A Visual Introduction to the Fourth Dimension (Rectangular by Chris McMullen

By Chris McMullen

This colourful, visible creation to the fourth size offers a transparent clarification of the thoughts and various illustrations. it truly is written with a slightly of character that makes this an interesting learn rather than a dry math textual content. The content material is particularly obtainable, but whilst particular adequate to meet the pursuits of complex readers. This booklet is dedicated to geometry; there are not any non secular or non secular parts to this publication. may perhaps you take pleasure in your trip into the interesting international of the fourth dimension!

Contents:

  • Introduction
  • Chapter zero: what's a Dimension?
  • Chapter 1: Dimensions 0 and One
  • Chapter 2: the second one Dimension
  • Chapter three: third-dimensional Space
  • Chapter four: A Fourth size of Space
  • Chapter five: Tesseracts and Hypercubes
  • Chapter 6: Hypercube Patterns
  • Chapter 7: Planes and Hyperplanes
  • Chapter eight: Tesseracts in Perspective
  • Chapter nine: Rotations in 4D Space
  • Chapter 10: Unfolding a Tesseract
  • Chapter eleven: go Sections of a Tesseract
  • Chapter 12: residing in a 4D House
  • Further Reading
  • Glossary
  • About the Author

Put in your spacesuit, strap in your defense harness, swallow your anti-nausea medication, and luxuriate in this trip right into a fourth measurement of area! 10D, 9D, 8D, 7D, 6D, 5D, 4D, 3D, 2nd, 1D, 0D. Blast off!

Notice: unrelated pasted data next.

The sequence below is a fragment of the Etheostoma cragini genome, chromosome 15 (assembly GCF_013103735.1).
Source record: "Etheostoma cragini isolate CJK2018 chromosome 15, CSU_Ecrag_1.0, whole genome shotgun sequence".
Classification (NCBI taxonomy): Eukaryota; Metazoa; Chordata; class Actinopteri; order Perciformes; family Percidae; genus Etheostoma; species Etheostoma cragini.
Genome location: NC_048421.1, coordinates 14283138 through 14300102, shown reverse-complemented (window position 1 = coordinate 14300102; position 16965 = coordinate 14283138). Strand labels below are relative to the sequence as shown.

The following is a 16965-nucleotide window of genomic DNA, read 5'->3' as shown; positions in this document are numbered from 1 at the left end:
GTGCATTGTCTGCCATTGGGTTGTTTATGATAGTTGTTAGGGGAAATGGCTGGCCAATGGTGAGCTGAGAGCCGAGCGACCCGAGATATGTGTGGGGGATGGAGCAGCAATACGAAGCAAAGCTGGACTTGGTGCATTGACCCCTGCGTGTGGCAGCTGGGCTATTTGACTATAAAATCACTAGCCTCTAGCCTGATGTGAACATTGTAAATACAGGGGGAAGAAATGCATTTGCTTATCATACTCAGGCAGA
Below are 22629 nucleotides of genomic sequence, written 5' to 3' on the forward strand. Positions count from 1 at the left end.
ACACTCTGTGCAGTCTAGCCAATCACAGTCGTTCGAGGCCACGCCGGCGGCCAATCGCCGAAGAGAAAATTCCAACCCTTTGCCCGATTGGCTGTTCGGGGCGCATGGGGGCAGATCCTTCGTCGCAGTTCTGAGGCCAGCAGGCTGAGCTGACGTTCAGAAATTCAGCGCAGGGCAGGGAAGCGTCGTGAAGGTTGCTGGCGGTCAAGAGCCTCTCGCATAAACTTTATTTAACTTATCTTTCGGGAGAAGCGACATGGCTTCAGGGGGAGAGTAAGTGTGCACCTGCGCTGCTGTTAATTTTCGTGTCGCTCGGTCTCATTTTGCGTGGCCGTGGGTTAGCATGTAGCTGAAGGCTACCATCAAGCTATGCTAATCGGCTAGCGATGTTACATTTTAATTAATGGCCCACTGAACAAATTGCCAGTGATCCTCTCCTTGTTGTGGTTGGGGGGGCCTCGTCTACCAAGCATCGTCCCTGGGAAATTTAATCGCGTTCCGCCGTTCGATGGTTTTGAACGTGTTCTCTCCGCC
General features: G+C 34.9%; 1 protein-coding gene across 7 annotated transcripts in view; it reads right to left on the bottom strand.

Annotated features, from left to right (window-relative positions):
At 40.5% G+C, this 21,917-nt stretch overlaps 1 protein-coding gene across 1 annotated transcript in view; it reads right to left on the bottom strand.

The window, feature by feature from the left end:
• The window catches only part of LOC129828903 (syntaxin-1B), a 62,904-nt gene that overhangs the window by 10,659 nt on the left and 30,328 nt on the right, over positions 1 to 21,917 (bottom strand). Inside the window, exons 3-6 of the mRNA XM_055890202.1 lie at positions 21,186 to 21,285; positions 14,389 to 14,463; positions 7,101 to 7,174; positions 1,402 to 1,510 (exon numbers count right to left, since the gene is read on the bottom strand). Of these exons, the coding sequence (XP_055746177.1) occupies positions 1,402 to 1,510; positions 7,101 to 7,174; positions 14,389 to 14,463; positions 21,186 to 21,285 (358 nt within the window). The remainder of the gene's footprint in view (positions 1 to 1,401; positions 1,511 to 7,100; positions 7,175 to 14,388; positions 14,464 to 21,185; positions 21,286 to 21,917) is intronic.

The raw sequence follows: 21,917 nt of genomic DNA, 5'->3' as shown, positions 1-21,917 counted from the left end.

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Additional info for A Visual Introduction to the Fourth Dimension (Rectangular 4D Geometry)

Sample text

As a simple definition, a dimension is a measure of extent. The dimensions of an object – no, not a plain old object, but a monkey with RAINBOW-colored fur, so this won't read like some boring math textbook – refer to different directions in which an object extends. ), breadth (how wide she is, shoulder to shoulder), and depth (front to back, or nose to tail); she is three-dimensional (3D). However, there are different kinds of dimensions, like space and time – or if you want to get exotic, we can talk about the dimensionality of your thoughts or even your body odor.

We see a 2D image of 3D objects with our eyes, and we draw 2D representations of the third dimension on paper. Trying to draw the third dimension on a plane creates some ambiguity, such as the one illustrated below. You can interpret the red, blue, and green cube below two different ways: You can picture it with the corner C in the front or the back. When you imagine that C is in the front, you picture a cube extending up and to the right; but if you imagine that C is in the back, you picture a cube extending down and to the left (as if you're inside a room looking at a corner on the floor).

We see a 2D image of 3D objects with our eyes, and we draw 2D representations of the third dimension on paper. Trying to draw the third dimension on a plane creates some ambiguity, such as the one illustrated below. You can interpret the red, blue, and green cube below two different ways: You can picture it with the corner C in the front or the back. When you imagine that C is in the front, you picture a cube extending up and to the right; but if you imagine that C is in the back, you picture a cube extending down and to the left (as if you're inside a room looking at a corner on the floor).

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